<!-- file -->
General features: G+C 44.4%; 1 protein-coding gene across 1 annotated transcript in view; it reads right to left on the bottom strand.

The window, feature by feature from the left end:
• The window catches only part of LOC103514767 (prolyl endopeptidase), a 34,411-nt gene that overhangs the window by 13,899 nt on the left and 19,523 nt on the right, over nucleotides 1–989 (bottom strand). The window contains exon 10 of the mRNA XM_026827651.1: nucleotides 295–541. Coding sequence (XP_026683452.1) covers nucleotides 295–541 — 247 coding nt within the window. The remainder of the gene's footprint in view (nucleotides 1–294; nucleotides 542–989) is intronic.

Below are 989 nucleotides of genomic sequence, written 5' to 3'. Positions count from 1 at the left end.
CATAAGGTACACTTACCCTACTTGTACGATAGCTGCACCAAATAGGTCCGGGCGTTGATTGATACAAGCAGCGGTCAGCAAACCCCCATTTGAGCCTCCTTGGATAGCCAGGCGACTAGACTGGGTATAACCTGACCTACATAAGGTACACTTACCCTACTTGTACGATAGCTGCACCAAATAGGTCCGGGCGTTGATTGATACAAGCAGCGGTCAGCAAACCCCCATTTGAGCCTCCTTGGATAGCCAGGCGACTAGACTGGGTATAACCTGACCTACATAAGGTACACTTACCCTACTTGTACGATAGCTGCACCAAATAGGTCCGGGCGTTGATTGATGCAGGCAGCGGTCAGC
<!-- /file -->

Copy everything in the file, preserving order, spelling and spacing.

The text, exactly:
General features: G+C 44.4%; 1 protein-coding gene across 1 annotated transcript in view; it reads right to left on the bottom strand.

The window, feature by feature from the left end:
• The window catches only part of LOC103514767 (prolyl endopeptidase), a 34,411-nt gene that overhangs the window by 13,899 nt on the left and 19,523 nt on the right, over nucleotides 1–989 (bottom strand). The window contains exon 10 of the mRNA XM_026827651.1: nucleotides 295–541. Coding sequence (XP_026683452.1) covers nucleotides 295–541 — 247 coding nt within the window. The remainder of the gene's footprint in view (nucleotides 1–294; nucleotides 542–989) is intronic.

Below are 989 nucleotides of genomic sequence, written 5' to 3'. Positions count from 1 at the left end.
CATAAGGTACACTTACCCTACTTGTACGATAGCTGCACCAAATAGGTCCGGGCGTTGATTGATACAAGCAGCGGTCAGCAAACCCCCATTTGAGCCTCCTTGGATAGCCAGGCGACTAGACTGGGTATAACCTGACCTACATAAGGTACACTTACCCTACTTGTACGATAGCTGCACCAAATAGGTCCGGGCGTTGATTGATACAAGCAGCGGTCAGCAAACCCCCATTTGAGCCTCCTTGGATAGCCAGGCGACTAGACTGGGTATAACCTGACCTACATAAGGTACACTTACCCTACTTGTACGATAGCTGCACCAAATAGGTCCGGGCGTTGATTGATGCAGGCAGCGGTCAGC